Washington, DC October 28, 2020 – United States Senators Elizabeth Warren (D-Mass.) and Tina Smith (D-Minn.), members of the Senate Health, Education, Labor and Pensions (HELP) Committee, ) sent a letter to the U.S. Department of Health and Human Services (HHS) Secretary Alex Azar, U.S Department of Education (ED) Secretary Betsy DeVos, and Center for Disease Control and Prevention (CDC) Director Robert Redfield, urging them to issue detailed guidance for elementary and secondary schools, in coordination with state and local officials, to ensure complete, transparent, and timely reporting of COVID-19 cases. Their letter also asks how the federal health agencies plan to study outbreaks in K-12 schools in order to understand the effectiveness of different mitigation strategies. 

“On October 20, Secretary of Education Betsy DeVos stated that she believes the Department of Education is not responsible for tracking school districts’ reopening plans or positive COVID-19 cases in schools,” the senators wrote. “This sentiment represents a complete abdication of national leadership, which has made it difficult for local education leaders, families, and policymakers to accurately evaluate the risk of physically reopening schools. ” 

Currently, families and communities must rely on limited and voluntary reporting systems when making decisions regarding their children. The CDC recommends that school staff and families self-report symptoms, cases, and exposure to COVID-19 and that schools work closely with state, tribal, local, or territorial health departments to report cases.  Not even half of states are publicly reporting COVID-19 cases in schools; and most are not publishing any information, only reporting some cases, or are still developing plans to begin reporting some information regarding COVID-19 cases in schools in the future.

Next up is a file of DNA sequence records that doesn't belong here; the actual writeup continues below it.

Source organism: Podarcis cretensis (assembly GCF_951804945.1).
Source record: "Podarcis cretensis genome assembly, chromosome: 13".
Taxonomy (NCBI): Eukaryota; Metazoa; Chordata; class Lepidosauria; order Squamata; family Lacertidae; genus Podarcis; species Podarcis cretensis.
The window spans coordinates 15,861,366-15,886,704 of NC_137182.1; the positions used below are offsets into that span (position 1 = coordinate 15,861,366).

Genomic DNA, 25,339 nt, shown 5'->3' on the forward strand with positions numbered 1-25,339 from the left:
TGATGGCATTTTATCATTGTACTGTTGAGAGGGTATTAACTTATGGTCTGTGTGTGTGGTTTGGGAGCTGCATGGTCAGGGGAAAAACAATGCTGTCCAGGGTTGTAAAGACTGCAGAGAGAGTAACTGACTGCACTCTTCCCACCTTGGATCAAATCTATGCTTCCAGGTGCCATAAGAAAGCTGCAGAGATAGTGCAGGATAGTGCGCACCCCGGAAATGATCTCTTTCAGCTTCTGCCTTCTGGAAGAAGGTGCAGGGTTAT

“Federal guidance beyond this is lacking, resulting in significant variation across schools, school districts, and states,” the senators wrote. “This lack of clear guidance results in inconsistent information across localities, states, and the nation and is making it extremely challenging for schools and families to make informed decisions.” 

In their letter, the senators urge HHS, ED, and CDC to provide further guidance to elementary and secondary schools about how COVID-19 cases should be reported to state, local, and federal health officials, including the timeline for reporting suspected and confirmed cases, demographic data that should be provided for each case, and how reporting should protect student privacy and comply with applicable privacy laws. It also asks whether the agencies have plans to aggregate and publish data, including demographic data, as well as how they plan to study outbreaks in order to understand the effectiveness of different mitigation strategies. Finally, it asks about the coordination between HHS, ED, and CDC regarding COVID-19 data collection at K-12 schools. 

Senator Warren has repeatedly called for more detailed national COVID-19 data reporting in order to treat and contain the virus and address its disproportionate impact on communities of color. She has called for better reporting standards and protections in congregate settings including schools, college campuses, nursing homes, assisted living facilities, addiction treatment centers, prisons, and workplaces such as meatpacking plants.